Sod Overheat: The Ultimate Guide to Prevention!
So, you’ve got EVERYTHING figured out… You’ve prepared your land, your sprinkler is ready and waiting, and the sod is being delivered so you can put the finishing touches on your yard! Unfortunately, it’s sweltering hot out and once the sod arrives, you notice it feels quite warm… Did your sod overheat?!
“What happened to my sod?! Did it overheat?!”
Once you start to lay the sod, you notice that the sod is getting hotter and it’s even starting to turn brown! What is going on here?! You’ve spent money, time, and energy to get to this point and now there’s something wrong with the sod?!
This can be incredibly frustrating, especially if you don’t understand what went wrong. Let’s break down exactly what is happening when a skid (or pallet) of sod overheats. It’s all about airflow, pressure, and of course heat!
Why Sod Overheats
During harvest, sod is rolled and stacked on a skid in a cube shape. This is an incredibly convenient way to move a large amount sod, but it does have its downsides when the weather is hot. We always have to remember that sod is alive, and it is a perishable product. We don’t naturally think of airflow as an essential factor in sod establishment, but your grass (like most other plants) needs air to survive. Stacking the sod restricts airflow to the middle of the skid which can choke out some of the middle rolls.
Another factor effecting the condition of sod rolls on a skid is pressure. Sod can be incredibly heavy. When the rolls are stacked, there’s a lot of weight pressing down on the middle rolls. This downward pressure acting on the skid has a negative compressing effect, similar to when you walk on freshly laid sod. Compressing the sod rolls can be detrimental to the overall health of your turf.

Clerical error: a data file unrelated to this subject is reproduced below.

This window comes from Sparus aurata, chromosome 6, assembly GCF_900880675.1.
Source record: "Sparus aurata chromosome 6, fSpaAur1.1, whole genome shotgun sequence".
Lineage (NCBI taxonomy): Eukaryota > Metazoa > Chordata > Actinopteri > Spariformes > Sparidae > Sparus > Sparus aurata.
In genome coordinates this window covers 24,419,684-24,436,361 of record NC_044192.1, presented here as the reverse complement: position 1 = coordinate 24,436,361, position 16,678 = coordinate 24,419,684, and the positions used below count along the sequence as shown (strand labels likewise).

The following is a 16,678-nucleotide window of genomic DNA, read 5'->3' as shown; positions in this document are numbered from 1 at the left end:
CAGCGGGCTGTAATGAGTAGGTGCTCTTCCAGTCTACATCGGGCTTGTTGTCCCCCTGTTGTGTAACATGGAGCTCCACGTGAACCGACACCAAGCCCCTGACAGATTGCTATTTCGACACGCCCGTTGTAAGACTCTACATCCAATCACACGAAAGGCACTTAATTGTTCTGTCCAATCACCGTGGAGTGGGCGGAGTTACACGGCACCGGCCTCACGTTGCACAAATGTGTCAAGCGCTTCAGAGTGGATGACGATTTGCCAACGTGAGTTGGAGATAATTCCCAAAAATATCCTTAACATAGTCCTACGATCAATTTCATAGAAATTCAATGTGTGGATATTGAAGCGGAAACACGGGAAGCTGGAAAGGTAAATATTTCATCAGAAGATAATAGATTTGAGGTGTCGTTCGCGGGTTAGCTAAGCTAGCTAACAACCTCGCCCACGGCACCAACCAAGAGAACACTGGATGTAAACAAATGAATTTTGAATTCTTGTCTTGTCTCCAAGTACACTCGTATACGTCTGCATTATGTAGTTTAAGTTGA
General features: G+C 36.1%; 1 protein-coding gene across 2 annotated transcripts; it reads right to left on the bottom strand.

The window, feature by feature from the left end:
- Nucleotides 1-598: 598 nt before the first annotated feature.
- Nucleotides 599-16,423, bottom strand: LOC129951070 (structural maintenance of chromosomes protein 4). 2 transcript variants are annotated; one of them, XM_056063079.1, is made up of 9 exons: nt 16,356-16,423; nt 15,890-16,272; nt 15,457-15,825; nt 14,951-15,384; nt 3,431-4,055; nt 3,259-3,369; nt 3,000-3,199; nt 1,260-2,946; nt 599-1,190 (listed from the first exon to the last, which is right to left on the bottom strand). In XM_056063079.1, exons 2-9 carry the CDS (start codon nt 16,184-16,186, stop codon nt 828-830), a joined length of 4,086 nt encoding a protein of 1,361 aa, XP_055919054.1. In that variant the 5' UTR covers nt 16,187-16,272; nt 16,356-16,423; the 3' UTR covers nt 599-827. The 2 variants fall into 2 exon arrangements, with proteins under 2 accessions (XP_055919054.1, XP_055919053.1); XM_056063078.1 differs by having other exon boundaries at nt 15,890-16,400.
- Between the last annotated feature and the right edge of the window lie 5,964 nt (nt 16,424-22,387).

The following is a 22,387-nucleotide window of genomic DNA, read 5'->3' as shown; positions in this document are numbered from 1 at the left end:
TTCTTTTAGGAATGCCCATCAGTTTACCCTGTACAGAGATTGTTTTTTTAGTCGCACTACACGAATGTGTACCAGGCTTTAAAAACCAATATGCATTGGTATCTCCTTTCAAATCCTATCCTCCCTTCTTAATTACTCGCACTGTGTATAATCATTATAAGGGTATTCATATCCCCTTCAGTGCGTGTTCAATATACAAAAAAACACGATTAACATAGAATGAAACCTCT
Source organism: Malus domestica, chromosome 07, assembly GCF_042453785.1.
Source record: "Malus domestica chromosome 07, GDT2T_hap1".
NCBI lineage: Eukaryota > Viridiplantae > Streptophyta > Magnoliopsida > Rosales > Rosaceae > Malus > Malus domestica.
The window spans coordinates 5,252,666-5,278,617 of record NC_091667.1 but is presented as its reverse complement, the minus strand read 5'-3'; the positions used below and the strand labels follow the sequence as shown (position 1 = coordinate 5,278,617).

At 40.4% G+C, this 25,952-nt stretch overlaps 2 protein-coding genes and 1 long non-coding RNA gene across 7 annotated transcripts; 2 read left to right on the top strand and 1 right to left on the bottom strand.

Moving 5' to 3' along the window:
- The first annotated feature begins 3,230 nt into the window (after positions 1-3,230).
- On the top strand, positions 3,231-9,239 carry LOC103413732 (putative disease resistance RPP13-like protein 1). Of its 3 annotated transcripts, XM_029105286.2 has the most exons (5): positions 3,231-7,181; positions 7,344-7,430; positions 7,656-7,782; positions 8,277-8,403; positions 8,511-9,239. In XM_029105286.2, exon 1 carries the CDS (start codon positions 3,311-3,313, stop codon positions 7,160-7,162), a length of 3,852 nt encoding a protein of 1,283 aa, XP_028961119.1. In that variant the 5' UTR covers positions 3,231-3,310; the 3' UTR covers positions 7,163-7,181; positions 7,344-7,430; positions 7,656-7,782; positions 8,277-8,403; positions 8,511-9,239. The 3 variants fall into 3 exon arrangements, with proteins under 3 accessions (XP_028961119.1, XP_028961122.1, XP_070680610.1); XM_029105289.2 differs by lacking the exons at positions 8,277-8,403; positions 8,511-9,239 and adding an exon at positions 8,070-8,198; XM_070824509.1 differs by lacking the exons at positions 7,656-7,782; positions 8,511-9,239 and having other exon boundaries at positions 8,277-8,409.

The third and final factor contributing to sod overheat is rather obvious: heat. Think back to elementary school science class for this one… There are three different methods of heat transfer: conduction, convection, and radiation. Conduction is the transfer of heat through solids, convection is the transfer of heat through liquids or gases, and radiation is the transfer of heat that does not depend on contact between the two objects. All three methods of heat transfer are acting on a skid of sod during a hot day.
Where Does All this Heat Come From?
First of all, the sun radiates heat onto the outer sod rolls. Luckily, these outer rolls get plenty of airflow which pulls some heat away through convection. The inner rolls aren’t quite so lucky… The rest of the heat from the outer rolls is transferred by conduction towards the middle of the skid. When all 5 sides of the skid are heated by the sun, it creates an “oven-like” effect. The image below is a visualization of the “heat zone” that can develop if the skid is left out for too long.
Timing is Key to Prevent Overheating
As you can see, timing is key when it comes to sod installation. The shorter the time between harvest and install, the better. On a very hot day, a skid of sod can overheat in as little as 8 hours. For comparison, in cooler spring conditions, sod can survive on a skid for up to 56 hours! Take this into consideration when you’re planning a sod project. Spring and fall typically have more favourable sod-laying conditions than the middle of the hot summer.
This is a rough guideline. Sod can overheat faster/slower depending on field and weather conditions.
Some other factors that affect the time it takes for sod to overheat are: humidity, soil conditions, the seed-head production cycle, and overall nutrition levels. These factors don’t contribute quite as much to sod overheating as airflow, pressure, and heat, but they can still play a role. Ask your local farm if any of these additional factors will affect your project.
Precautions to Take To Prevent Sod Overheating
If you can’t avoid installing sod on a hot day, there are a couple of ways you can try to keep it cool. First off, placing the skid of sod in a shaded area will help prevent the sun from heating things up. If the sod is going to be waiting on the skid before you can install it, pull the individual rolls apart and place them side by side with enough room for air to circulate. By breaking down the skid, you are allowing air to cool each roll, and you are also preventing that “oven-effect” from happening.
Be sure to closely monitor your sod and follow the best practices we laid out here. Break down the skid, and remember to NOT water or cover it. Ideal sod laying conditions are usually in the spring and fall. If you can’t avoid a mid-summer install, do your best to prevent overheating.